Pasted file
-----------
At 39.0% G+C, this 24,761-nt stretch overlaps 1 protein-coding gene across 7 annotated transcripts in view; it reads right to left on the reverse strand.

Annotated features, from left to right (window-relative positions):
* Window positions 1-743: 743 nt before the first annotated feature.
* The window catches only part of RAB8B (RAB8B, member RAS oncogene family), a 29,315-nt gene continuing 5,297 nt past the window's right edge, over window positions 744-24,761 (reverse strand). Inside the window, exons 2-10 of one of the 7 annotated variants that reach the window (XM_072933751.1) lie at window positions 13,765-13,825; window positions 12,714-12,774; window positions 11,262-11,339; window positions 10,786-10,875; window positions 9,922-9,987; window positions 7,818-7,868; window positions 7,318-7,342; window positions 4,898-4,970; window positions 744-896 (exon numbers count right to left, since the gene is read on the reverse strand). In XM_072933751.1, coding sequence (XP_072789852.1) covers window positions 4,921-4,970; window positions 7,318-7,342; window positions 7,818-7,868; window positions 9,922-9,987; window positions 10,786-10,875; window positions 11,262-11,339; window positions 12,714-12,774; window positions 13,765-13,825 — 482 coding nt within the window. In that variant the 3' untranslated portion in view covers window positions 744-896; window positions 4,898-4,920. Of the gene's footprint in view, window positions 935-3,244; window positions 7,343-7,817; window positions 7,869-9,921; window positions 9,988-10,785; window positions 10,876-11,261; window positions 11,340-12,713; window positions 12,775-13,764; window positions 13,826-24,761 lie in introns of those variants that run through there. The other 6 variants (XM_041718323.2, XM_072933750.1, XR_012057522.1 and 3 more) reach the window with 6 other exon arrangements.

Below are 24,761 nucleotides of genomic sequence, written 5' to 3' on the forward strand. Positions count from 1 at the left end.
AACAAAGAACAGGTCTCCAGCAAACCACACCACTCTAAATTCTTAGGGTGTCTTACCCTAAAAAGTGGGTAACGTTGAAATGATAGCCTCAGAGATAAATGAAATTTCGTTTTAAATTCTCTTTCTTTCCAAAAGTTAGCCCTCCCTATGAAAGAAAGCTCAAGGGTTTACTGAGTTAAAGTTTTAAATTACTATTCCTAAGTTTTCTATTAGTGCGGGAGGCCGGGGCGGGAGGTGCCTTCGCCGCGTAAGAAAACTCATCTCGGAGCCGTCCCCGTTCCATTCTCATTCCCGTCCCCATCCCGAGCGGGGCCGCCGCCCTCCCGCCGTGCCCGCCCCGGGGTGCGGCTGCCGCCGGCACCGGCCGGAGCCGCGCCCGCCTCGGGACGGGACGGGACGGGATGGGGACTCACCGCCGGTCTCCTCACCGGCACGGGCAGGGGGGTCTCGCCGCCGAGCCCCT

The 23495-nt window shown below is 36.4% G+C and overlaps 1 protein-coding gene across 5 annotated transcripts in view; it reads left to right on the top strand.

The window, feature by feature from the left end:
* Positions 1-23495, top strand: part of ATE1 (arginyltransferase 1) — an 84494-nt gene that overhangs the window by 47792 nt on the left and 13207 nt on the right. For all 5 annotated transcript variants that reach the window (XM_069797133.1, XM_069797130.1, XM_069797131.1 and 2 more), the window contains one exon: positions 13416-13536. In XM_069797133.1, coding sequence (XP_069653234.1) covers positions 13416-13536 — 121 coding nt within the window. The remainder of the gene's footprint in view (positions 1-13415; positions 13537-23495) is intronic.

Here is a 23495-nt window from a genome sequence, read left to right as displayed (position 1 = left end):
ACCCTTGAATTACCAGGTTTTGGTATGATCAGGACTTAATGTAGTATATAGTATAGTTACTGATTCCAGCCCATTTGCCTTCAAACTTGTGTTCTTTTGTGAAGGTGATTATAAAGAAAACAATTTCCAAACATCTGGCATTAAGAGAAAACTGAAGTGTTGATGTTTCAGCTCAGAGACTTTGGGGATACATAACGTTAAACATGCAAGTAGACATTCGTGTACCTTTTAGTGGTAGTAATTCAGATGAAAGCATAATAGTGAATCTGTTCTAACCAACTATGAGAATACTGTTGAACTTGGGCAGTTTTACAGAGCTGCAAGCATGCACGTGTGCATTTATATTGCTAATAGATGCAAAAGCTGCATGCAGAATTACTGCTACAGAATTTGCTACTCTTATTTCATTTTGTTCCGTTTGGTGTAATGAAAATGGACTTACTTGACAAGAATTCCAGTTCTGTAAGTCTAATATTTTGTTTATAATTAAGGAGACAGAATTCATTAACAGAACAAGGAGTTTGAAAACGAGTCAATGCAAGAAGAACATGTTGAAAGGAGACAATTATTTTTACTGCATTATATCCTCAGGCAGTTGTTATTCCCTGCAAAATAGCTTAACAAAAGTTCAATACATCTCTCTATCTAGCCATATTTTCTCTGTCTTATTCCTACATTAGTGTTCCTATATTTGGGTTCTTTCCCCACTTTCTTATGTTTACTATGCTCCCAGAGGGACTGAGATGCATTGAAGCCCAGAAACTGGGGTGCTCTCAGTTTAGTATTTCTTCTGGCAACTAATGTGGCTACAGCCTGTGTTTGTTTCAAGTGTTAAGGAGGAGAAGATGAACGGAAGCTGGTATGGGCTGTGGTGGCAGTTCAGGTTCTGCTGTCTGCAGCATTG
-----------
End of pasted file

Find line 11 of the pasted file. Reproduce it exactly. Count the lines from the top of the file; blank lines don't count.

ACCCTTGAATTACCAGGTTTTGGTATGATCAGGACTTAATGTAGTATATAGTATAGTTACTGATTCCAGCCCATTTGCCTTCAAACTTGTGTTCTTTTGTGAAGGTGATTATAAAGAAAACAATTTCCAAACATCTGGCATTAAGAGAAAACTGAAGTGTTGATGTTTCAGCTCAGAGACTTTGGGGATACATAACGTTAAACATGCAAGTAGACATTCGTGTACCTTTTAGTGGTAGTAATTCAGATGAAAGCATAATAGTGAATCTGTTCTAACCAACTATGAGAATACTGTTGAACTTGGGCAGTTTTACAGAGCTGCAAGCATGCACGTGTGCATTTATATTGCTAATAGATGCAAAAGCTGCATGCAGAATTACTGCTACAGAATTTGCTACTCTTATTTCATTTTGTTCCGTTTGGTGTAATGAAAATGGACTTACTTGACAAGAATTCCAGTTCTGTAAGTCTAATATTTTGTTTATAATTAAGGAGACAGAATTCATTAACAGAACAAGGAGTTTGAAAACGAGTCAATGCAAGAAGAACATGTTGAAAGGAGACAATTATTTTTACTGCATTATATCCTCAGGCAGTTGTTATTCCCTGCAAAATAGCTTAACAAAAGTTCAATACATCTCTCTATCTAGCCATATTTTCTCTGTCTTATTCCTACATTAGTGTTCCTATATTTGGGTTCTTTCCCCACTTTCTTATGTTTACTATGCTCCCAGAGGGACTGAGATGCATTGAAGCCCAGAAACTGGGGTGCTCTCAGTTTAGTATTTCTTCTGGCAACTAATGTGGCTACAGCCTGTGTTTGTTTCAAGTGTTAAGGAGGAGAAGATGAACGGAAGCTGGTATGGGCTGTGGTGGCAGTTCAGGTTCTGCTGTCTGCAGCATTG